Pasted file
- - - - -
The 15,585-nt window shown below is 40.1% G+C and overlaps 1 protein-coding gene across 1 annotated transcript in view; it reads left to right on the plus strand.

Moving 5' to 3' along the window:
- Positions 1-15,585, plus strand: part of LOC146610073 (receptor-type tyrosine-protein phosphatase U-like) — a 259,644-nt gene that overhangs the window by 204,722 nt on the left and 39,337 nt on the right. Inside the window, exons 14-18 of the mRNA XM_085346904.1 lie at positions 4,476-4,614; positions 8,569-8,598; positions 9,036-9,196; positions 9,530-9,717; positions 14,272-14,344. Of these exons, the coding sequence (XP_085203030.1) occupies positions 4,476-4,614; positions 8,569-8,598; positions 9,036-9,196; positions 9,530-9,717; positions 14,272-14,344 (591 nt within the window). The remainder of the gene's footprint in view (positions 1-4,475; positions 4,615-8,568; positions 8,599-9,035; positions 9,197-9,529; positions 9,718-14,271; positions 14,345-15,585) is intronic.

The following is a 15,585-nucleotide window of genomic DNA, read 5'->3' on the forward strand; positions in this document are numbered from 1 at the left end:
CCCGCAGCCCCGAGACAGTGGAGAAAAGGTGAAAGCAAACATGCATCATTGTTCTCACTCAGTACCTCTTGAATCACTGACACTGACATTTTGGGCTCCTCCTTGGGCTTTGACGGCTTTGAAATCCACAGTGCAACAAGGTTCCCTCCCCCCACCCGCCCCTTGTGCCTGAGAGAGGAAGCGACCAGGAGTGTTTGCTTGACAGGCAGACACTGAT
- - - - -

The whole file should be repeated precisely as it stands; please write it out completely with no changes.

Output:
The 15,585-nt window shown below is 40.1% G+C and overlaps 1 protein-coding gene across 1 annotated transcript in view; it reads left to right on the plus strand.

Moving 5' to 3' along the window:
- Positions 1-15,585, plus strand: part of LOC146610073 (receptor-type tyrosine-protein phosphatase U-like) — a 259,644-nt gene that overhangs the window by 204,722 nt on the left and 39,337 nt on the right. Inside the window, exons 14-18 of the mRNA XM_085346904.1 lie at positions 4,476-4,614; positions 8,569-8,598; positions 9,036-9,196; positions 9,530-9,717; positions 14,272-14,344. Of these exons, the coding sequence (XP_085203030.1) occupies positions 4,476-4,614; positions 8,569-8,598; positions 9,036-9,196; positions 9,530-9,717; positions 14,272-14,344 (591 nt within the window). The remainder of the gene's footprint in view (positions 1-4,475; positions 4,615-8,568; positions 8,599-9,035; positions 9,197-9,529; positions 9,718-14,271; positions 14,345-15,585) is intronic.

The following is a 15,585-nucleotide window of genomic DNA, read 5'->3' on the forward strand; positions in this document are numbered from 1 at the left end:
CCCGCAGCCCCGAGACAGTGGAGAAAAGGTGAAAGCAAACATGCATCATTGTTCTCACTCAGTACCTCTTGAATCACTGACACTGACATTTTGGGCTCCTCCTTGGGCTTTGACGGCTTTGAAATCCACAGTGCAACAAGGTTCCCTCCCCCCACCCGCCCCTTGTGCCTGAGAGAGGAAGCGACCAGGAGTGTTTGCTTGACAGGCAGACACTGAT